Keyword finger pointing versus personal responsibility! On an individual level, there are enough reasons to despair as a committed “climate savior.” When the number of new coal-fired power plants is currently increasing around the world (source: Handelsblatt: …”doch weltweit boomt die Kohle” from04.10.2018) and the energy sector is one of the driving sectors for anthropogenic earth pollution and heating, then one can sometimes consider one’s unpacked shopping in a cloth bag with frustration. Many other examples from the rest of the world can be quite discouraging, depending on where you direct your attention. After all, the issue of global warming and environmental pollution does not have the same relevance everywhere. Depending on the country and structure, political and economic situation, societies often have other issues that are relevant to them and sometimes acutely important for survival, such as war and displacement, high unemployment, corrupt political systems, among others. Or, the issue is simply removed from the political agenda. Nevertheless, waiting for everyone else cannot be the solution either. With joy instead of frustration, individuals can be effective for themselves, as entrepreneurs in organizations, as consumers and voters, and help initiate social change.

Conclusion: Personal responsibility: “Be the change you wish to see in this world.”

STATEMENT 5: Every crisis also brings new opportunities — from problem to solution!

Even if this sentence may sound a bit platitudinous, crises promote new ideas for solutions. Here are a few examples: Certain plastics can already be up to 100% recycled for a closed-loop system, even though our recycling rates are said to remain too low in view of many years of waste separation practice. In my opinion, avoiding packaging in everyday life is still preferable. In everyday life, upcycling ideas, whether in textiles or furniture, are very popular – ok, our grandparents wouldn’t call it upcycling but “making do and mending” instead of throwing away and buying new. The use of tried and tested household remedies and curd soap instead of numerous colorfully packaged cleaning products, to name a few everyday examples. In the past, things were simpler and therefore better for people and the environment. The processing of plastic waste into textile fibers or “sustainable festivals” like the one recently held in Paris, which promote the framework conditions for less waste and more awareness, are further examples of the fact that a rethink has long been underway and creativity is apparent. Not to mention renewable energies, which have long ceased to be a niche product. These topics are often lost in the face of frightening reporting. Certainly, they represent only a drop in the ocean in global terms. Nevertheless…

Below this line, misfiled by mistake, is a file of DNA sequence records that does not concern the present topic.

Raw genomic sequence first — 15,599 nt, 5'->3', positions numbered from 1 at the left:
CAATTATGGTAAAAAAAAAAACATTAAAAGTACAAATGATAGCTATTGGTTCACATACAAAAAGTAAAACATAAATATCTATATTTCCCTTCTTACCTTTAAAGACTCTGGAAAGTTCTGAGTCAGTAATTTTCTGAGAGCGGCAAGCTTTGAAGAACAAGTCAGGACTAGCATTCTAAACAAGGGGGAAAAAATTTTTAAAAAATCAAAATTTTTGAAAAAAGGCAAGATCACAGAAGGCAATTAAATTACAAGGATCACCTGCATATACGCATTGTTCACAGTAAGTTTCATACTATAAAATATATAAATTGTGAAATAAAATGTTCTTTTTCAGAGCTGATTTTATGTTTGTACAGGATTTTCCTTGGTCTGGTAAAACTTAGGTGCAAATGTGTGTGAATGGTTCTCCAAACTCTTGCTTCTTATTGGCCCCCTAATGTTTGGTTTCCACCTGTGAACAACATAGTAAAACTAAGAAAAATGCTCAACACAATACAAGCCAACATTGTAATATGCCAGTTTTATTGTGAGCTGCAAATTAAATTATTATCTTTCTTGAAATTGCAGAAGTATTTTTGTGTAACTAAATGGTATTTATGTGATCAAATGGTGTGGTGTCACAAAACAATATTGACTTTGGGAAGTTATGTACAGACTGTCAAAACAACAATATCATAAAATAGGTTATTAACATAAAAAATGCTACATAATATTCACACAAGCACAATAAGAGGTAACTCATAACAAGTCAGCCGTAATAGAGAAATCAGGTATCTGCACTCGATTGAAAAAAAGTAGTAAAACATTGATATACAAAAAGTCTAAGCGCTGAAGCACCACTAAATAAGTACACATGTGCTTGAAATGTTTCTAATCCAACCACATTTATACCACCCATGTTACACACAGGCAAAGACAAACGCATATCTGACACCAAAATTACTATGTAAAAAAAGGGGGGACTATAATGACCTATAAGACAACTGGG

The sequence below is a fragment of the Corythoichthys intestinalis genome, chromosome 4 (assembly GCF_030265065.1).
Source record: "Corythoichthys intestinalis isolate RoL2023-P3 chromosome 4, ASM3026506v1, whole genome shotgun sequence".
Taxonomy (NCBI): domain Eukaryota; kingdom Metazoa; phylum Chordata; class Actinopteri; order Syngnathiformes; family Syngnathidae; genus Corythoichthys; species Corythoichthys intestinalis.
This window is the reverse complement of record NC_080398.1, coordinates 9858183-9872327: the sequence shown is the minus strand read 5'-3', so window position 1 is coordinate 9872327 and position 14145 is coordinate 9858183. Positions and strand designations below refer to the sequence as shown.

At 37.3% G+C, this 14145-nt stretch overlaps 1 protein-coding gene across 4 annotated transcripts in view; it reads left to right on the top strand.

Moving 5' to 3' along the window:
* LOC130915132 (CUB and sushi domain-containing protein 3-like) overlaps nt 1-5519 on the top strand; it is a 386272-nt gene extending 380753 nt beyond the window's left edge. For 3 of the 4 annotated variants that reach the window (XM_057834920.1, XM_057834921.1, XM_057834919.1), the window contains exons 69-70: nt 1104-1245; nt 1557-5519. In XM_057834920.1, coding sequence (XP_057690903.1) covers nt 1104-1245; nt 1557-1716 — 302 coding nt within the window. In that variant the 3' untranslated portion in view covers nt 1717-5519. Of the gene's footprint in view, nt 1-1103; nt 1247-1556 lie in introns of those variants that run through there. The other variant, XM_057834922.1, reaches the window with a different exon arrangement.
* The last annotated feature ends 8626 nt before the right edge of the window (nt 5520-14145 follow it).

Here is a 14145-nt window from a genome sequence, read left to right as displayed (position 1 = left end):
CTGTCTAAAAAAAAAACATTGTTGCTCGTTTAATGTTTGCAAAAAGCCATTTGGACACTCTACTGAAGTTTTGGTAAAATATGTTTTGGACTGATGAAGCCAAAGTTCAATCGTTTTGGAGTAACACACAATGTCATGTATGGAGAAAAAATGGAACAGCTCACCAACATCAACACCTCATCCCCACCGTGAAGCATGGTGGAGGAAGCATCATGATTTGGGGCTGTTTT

Conclusion: People are able and willing to change their behavior and to think and create something new. Social change takes time, even if we are told we have no more time. But how do we create change overnight?

STATEMENT 6: With regulations, broad effective measures can be implemented (faster)!

There is often a debate about the overall responsibility of the individual with regard to climate protection. To shift this responsibility onto individuals alone — often with the calculation of the individual carbon footprint as a control variable — is, in my opinion, dubious and too simplistic, despite all the calls for individual commitment. The big levers lie elsewhere. Perhaps some readers still remember the time of the introduction of compulsory seat belts in cars in the 1970s, even if this is an off-topic example. In retrospect, the rapid implementation was only possible through strict laws and fines. At that time, hardly anyone wanted to give up their “freedom in the car,” similar to the much-discussed speed limit on German autobahns today. Despite factually reasonable arguments for the protection of life. By means of legal framework conditions and control mechanisms, there are ways above all to bring the actors of the economy (the markets) and thus also us consumers “to resource-saving reason.” And this is precisely the task of politics, which in the eyes of observers appears slow and lacking in decisiveness: to set framework conditions that promote resource – conserving action. The economy then reacts with innovative solutions; politics cannot do that. There seems to be an interest in principle, only can it please be without major changes or even renunciations, right? However, politics is also only a mirror of the willingness in society and especially in the economy, and its hesitation shows who sets the rules.